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New Zealand Sees Exports to China Grow

15 November 2013

NEW ZEALAND – New Zealand has seen exports of beef and lamb to China grow rapidly over the last year from less than one per cent of total volume in 2010–11, to 10 per cent in 2012–13.

However, a new report from Beef + Lamb New Zealand shows that traditional markets remain the dominant source of revenue for New Zealand sheep and beef farmers.

The significant growth to China reflects:

  • its growing strategic importance to the New Zealand red meat sector
  • the importance of high quality access to the market, such as that provided by New Zealand’s free trade agreement
  • the risks posed by disruptions to the trade, as experienced in 2013

The EU and US remain New Zealand’s largest meat markets overall, with the EU accounting for 40 per cent of lamb exports and the US accounting for 48 per cent of beef exports.

Sheep Meat

In 2012–13, China became New Zealand’s largest single lamb market and largest single mutton market – and, therefore, the largest single sheep meat market – importing 131,000 tonnes, compared with 74,000 tonnes into Great Britain.
China accounted for 28 per cent of lamb exports, 52 per cent of mutton exports and 33 per of sheep meat (lamb and mutton).
Though increasing, the average value of lamb exports to China trails well behind returns achieved from EU markets. The average value received from China was NZ$4,800 FOB per tonne, compared with NZ$9,000 per tonne from the EU and NZ$11,500 from the US.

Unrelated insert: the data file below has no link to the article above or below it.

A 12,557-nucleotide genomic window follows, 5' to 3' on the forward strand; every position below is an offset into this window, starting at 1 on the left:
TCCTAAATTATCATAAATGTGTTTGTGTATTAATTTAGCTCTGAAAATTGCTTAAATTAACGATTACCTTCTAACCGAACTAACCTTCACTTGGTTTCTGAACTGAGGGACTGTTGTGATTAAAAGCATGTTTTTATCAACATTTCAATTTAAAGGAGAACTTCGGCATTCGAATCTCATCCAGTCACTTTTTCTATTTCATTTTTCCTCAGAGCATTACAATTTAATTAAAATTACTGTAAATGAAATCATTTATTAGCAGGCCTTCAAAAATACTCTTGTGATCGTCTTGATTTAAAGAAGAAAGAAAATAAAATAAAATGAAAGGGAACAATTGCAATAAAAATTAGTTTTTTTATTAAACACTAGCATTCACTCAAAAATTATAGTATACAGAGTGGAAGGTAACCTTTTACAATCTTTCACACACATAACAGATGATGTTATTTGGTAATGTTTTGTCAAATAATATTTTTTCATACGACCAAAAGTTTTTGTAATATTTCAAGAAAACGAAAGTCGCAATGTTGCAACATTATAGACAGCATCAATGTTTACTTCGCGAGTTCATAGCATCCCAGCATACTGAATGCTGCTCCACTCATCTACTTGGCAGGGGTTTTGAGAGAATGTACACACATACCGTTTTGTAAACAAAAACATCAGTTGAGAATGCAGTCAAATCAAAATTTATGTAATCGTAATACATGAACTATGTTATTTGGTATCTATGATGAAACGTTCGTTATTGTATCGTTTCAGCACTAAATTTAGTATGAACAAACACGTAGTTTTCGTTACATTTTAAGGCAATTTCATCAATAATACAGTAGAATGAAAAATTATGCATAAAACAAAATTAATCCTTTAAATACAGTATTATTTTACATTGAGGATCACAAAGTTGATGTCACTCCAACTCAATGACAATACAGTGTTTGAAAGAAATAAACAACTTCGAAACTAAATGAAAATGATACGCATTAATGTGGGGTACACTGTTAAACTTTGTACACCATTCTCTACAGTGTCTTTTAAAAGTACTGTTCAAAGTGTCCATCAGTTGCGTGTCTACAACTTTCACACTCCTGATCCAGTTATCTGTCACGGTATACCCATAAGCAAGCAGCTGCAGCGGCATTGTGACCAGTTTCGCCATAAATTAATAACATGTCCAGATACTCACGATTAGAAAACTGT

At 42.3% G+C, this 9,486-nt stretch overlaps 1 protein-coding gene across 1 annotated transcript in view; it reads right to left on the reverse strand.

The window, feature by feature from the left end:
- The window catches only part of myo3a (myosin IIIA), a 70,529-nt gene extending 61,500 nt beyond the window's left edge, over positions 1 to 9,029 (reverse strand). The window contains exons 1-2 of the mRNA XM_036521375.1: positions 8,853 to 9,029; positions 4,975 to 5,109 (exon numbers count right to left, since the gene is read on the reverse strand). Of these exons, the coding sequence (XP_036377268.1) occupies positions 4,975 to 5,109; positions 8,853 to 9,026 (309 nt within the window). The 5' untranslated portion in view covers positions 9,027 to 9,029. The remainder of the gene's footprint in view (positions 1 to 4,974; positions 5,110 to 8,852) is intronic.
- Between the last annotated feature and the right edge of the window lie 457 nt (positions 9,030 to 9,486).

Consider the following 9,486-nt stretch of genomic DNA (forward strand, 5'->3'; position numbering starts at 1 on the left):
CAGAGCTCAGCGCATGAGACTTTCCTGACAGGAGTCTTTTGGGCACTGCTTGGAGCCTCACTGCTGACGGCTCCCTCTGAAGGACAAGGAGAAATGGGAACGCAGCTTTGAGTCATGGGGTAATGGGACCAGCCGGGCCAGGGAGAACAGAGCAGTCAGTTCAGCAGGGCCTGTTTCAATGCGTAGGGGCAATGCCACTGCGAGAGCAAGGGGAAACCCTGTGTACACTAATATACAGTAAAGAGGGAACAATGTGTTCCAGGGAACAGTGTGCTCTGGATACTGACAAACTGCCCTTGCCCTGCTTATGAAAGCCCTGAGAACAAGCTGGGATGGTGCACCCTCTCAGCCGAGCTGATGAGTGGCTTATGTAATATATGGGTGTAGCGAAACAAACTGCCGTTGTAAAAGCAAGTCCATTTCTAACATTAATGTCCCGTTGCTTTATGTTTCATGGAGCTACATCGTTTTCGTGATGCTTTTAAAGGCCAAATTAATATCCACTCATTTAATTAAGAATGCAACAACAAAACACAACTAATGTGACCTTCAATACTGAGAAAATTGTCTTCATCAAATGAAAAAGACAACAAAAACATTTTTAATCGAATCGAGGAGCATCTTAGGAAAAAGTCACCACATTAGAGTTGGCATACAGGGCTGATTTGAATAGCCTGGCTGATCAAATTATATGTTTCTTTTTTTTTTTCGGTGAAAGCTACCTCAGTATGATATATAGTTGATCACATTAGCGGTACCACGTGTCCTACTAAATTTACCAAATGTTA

This reflects the product mix exported to the different countries. Exports to developed markets include a higher proportion of cuts that are case ready. Cuts exported to China will generally be further processed before being consumed.

Lamb

In 2012–13, total New Zealand lamb exports increased by 18 per cent to 313,000 tonnes shipped weight, influenced by an earlier processing and exporting pattern than in 2011–12.
The increase in volume was offset by a 16 per cent decrease in average value, resulting in total value of lamb exports falling marginally – 0.9 per cent – to NZ$2.3b FOB.
The EU remained New Zealand’s largest market region by volume, accounting for 40 per cent of exports.
North Asia, the next largest market region, accounted for 32 per cent of exports, up sharply from 24 per cent in the previous year and 17 per cent in 2009–10.
All but a tiny proportion of New Zealand’s lamb exports are processed beyond carcass form:

  • 98 per cent of total New Zealand lamb exports were in bone–in or boneless cut form, with just 2 per cent exported as carcasses
  • 99 per cent of chilled lamb exports were bone–in or boneless cut

Chilled lamb exports of 72,500 tonnes shipped weight remain just under 25 per cent of New Zealand’s total lamb exports, with the majority of chilled lamb (more than 70 per cent) being exported to the EU.
The average value of chilled lamb fell 22 per cent to NZ$10,340 FOB per tonne, compared with a 19 per cent decrease in the average value of frozen lamb exports – to NZ$8,030 per tonne.